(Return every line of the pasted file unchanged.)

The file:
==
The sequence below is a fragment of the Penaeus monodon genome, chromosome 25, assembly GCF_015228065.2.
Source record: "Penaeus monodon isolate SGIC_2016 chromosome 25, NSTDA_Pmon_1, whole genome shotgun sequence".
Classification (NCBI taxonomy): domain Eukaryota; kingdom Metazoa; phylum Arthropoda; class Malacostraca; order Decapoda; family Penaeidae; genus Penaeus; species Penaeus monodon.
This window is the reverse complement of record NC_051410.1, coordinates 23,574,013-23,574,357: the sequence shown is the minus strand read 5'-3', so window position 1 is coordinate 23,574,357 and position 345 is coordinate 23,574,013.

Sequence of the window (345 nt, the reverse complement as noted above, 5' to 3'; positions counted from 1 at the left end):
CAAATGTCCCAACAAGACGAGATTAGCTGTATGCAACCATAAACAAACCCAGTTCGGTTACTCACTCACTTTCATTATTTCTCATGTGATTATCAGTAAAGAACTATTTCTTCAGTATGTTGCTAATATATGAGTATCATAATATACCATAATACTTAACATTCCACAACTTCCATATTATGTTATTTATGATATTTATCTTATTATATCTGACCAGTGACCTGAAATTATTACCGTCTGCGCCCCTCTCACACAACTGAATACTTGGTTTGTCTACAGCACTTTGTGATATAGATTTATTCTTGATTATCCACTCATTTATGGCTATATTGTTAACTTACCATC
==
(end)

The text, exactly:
The sequence below is a fragment of the Penaeus monodon genome, chromosome 25, assembly GCF_015228065.2.
Source record: "Penaeus monodon isolate SGIC_2016 chromosome 25, NSTDA_Pmon_1, whole genome shotgun sequence".
Classification (NCBI taxonomy): domain Eukaryota; kingdom Metazoa; phylum Arthropoda; class Malacostraca; order Decapoda; family Penaeidae; genus Penaeus; species Penaeus monodon.
This window is the reverse complement of record NC_051410.1, coordinates 23,574,013-23,574,357: the sequence shown is the minus strand read 5'-3', so window position 1 is coordinate 23,574,357 and position 345 is coordinate 23,574,013.

Sequence of the window (345 nt, the reverse complement as noted above, 5' to 3'; positions counted from 1 at the left end):
CAAATGTCCCAACAAGACGAGATTAGCTGTATGCAACCATAAACAAACCCAGTTCGGTTACTCACTCACTTTCATTATTTCTCATGTGATTATCAGTAAAGAACTATTTCTTCAGTATGTTGCTAATATATGAGTATCATAATATACCATAATACTTAACATTCCACAACTTCCATATTATGTTATTTATGATATTTATCTTATTATATCTGACCAGTGACCTGAAATTATTACCGTCTGCGCCCCTCTCACACAACTGAATACTTGGTTTGTCTACAGCACTTTGTGATATAGATTTATTCTTGATTATCCACTCATTTATGGCTATATTGTTAACTTACCATC